In our webinar, How to Combat Mental Fatigue for Social Media Professionals, experts also suggest forming or joining an emergency response team or committee.
Put plans in place for non-emergencies as well. Establish a protocol that defines how team member responsibilities should be covered when someone needs to take a mental health day. If the idea of taking mental health days stresses people out, it kind of defeats the purpose. With a predetermined support plan, people can check out without worry.
7. Advocate for equitable mental health resources
While the conversation around mental health has advanced, the stigma lingers. In the workplace, mental health discrimination remains common. As a result, more than 70% of people with a mental illness actively conceal it from others.
If you manage a team, foster a climate that puts employee well-being ahead of like counts and sales leads. Researchers from the London School of Economics found that employees who feel able to talk openly about depression with their managers are more productive at work. Normalize talking about depression and anxiety, and you also normalize talking about solutions and coping mechanisms.
what helps you with anxiety?
— Hina Surani (Hee-na) (@hinasurani) April 16, 2021
There are significant differences in how mental health is experienced and viewed across racial backgrounds, gender, age, sexual orientation. If you can, advocate for equitable support, resources, and culturally appropriate assistance within your organization.
Employee Resource Groups, for example, can provide safe spaces for employees to connect around shared experiences, support each other, and feel less isolated.
I led our Black ERG – Blackflow – last Friday through a mediation exercise to acknowledge the grief and trauma we've experienced as Black folks in the last year.
This is a great 10 minute exercise you can do with your own ERG or even as a team.https://t.co/ca25QmtPkj
— Sean Page ✊🏾🏳️🌈 (@SeanTalentW) May 4, 2021
8. Maintain healthy habits
Set yourself up for success with healthy habits.
Here’s a non-exhaustive list of things you can do to stay healthy on the job:
- Protect your eye health.
- Take regular breaks.
- Eat healthy meals, away from your desk.
- Keep your phone out of the bedroom.
- Get a full night’s sleep.
9. Celebrate victories
The dark side of social media has the gravitational pull of a black hole. Combat the darkness by placing emphasis on good outcomes and personal victories.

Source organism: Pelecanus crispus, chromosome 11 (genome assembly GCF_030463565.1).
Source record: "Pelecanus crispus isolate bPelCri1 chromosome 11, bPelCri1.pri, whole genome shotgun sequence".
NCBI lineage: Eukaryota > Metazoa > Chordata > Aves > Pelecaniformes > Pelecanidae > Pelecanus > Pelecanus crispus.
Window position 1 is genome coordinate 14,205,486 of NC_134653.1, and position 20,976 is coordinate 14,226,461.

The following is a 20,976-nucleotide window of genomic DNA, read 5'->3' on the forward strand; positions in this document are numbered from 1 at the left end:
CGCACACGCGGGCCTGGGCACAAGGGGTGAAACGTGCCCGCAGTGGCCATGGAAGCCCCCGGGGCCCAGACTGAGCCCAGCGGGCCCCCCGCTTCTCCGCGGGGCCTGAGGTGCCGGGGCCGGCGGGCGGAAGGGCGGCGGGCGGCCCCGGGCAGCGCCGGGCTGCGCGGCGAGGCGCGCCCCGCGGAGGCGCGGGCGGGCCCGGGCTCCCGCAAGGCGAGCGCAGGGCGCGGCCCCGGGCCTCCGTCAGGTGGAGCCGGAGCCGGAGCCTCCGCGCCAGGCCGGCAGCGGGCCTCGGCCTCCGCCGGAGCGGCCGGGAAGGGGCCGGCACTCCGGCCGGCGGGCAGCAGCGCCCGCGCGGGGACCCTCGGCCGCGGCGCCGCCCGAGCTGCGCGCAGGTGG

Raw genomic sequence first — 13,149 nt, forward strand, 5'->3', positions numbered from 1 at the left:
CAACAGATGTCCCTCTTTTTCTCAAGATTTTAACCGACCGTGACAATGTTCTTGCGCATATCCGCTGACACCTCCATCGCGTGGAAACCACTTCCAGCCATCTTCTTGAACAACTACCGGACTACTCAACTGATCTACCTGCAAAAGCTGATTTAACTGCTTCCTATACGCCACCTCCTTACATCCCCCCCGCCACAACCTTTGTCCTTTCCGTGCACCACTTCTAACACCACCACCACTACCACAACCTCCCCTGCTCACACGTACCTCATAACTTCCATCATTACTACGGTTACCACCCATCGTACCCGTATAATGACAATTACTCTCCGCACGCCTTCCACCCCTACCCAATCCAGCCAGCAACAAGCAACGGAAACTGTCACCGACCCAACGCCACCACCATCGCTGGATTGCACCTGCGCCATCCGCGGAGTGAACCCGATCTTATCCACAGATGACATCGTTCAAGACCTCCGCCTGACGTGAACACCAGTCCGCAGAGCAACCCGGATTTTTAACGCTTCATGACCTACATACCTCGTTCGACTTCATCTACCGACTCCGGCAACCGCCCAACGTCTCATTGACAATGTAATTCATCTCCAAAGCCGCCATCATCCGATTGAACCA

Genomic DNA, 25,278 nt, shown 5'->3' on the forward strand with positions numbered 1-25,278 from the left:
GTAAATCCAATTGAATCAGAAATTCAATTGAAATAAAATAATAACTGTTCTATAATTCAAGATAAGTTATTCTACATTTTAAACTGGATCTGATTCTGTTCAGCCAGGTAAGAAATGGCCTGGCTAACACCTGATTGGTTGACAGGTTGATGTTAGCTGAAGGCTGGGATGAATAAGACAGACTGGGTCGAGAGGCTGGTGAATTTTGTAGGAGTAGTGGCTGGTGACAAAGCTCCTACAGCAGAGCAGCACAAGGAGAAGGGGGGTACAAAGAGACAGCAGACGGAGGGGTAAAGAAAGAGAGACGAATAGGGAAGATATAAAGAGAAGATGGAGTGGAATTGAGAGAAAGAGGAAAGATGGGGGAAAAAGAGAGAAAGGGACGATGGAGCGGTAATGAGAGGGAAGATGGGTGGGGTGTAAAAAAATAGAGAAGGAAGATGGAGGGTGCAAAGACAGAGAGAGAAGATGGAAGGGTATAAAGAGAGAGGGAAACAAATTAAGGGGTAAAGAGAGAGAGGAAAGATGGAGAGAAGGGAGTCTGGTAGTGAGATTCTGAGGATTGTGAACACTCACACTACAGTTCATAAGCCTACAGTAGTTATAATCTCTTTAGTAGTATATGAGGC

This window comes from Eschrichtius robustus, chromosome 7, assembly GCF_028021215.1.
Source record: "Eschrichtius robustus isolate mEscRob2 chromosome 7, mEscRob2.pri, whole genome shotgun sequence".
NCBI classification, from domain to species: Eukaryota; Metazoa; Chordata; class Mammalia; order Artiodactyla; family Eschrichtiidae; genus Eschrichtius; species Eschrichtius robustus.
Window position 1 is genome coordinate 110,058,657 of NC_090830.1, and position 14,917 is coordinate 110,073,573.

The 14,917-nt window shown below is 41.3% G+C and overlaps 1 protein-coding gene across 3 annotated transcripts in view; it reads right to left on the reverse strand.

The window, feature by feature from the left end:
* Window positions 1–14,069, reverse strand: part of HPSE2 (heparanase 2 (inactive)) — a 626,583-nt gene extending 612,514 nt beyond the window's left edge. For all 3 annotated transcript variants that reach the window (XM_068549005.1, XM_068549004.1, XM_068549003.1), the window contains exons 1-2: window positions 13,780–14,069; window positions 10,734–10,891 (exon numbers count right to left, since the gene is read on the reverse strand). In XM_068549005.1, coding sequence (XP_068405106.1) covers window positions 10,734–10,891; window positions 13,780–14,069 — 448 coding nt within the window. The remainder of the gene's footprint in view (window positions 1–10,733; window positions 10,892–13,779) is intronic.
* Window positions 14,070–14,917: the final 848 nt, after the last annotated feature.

Create a folder or presentation of positive feedback you’ve received. Pin your best tweets to your wall. Reward yourself and team members for hitting benchmarks, milestones, and other major achievements.
Pay it forward, too. Call out great work when you see it. Even the smallest gestures can leave lasting impressions.
One of the nicest moments I've had as a social media manager was when I worked at @TXST.
I was walking on campus when I saw that a professor had printed up one of my Star Wars Day posts & pinned it to their door.
It was a small thing, but made my day more than 5,000 likes could. pic.twitter.com/4DAj3AoYcq
— Jon-Stephen Stansel (@jsstansel) May 10, 2021
10. Make time to do what makes you happy
The “eat, work, sleep, repeat” routine gets tired real quick. Don’t let your #CareerGoals get in the way of time with family, friends, and the things that make you happy.
“Research shows that those who feel time-poor experience lower levels of happiness and higher levels of anxiety, depression, and stress,” writes Ashley Whillans, assistant professor at Harvard Business School, for Harvard Business Review.
“They experience less joy. They laugh less. They exercise less and are less healthy. Their productivity at work is diminished. They are more likely to get divorced.”
Remember: there’s more to life than what happens on your social media timelines.
Take a walk. Get some air. Spend some time doing something that truly brings you joy.
Have a good weekend + take care of yourself, friends 🤍
— Nicole Tabak (@nicoletabak) April 23, 2021
On the flip side, research proves that pursuing passions lowers stress and ups dopamine. A 2015 study found that people were 34% less stressed and 18% less sad when they engaged in hobbies. Another study found that creative activities have positive effects both on and off the job.
These are just a few tips you can use to help keep social media burnout at bay, or get back on track if you’re already experiencing it. Remember, no job is more important than your own mental health.
Hootsuite can help you stay organized, focused, and prepared to handle anything on social media. Try it for free today.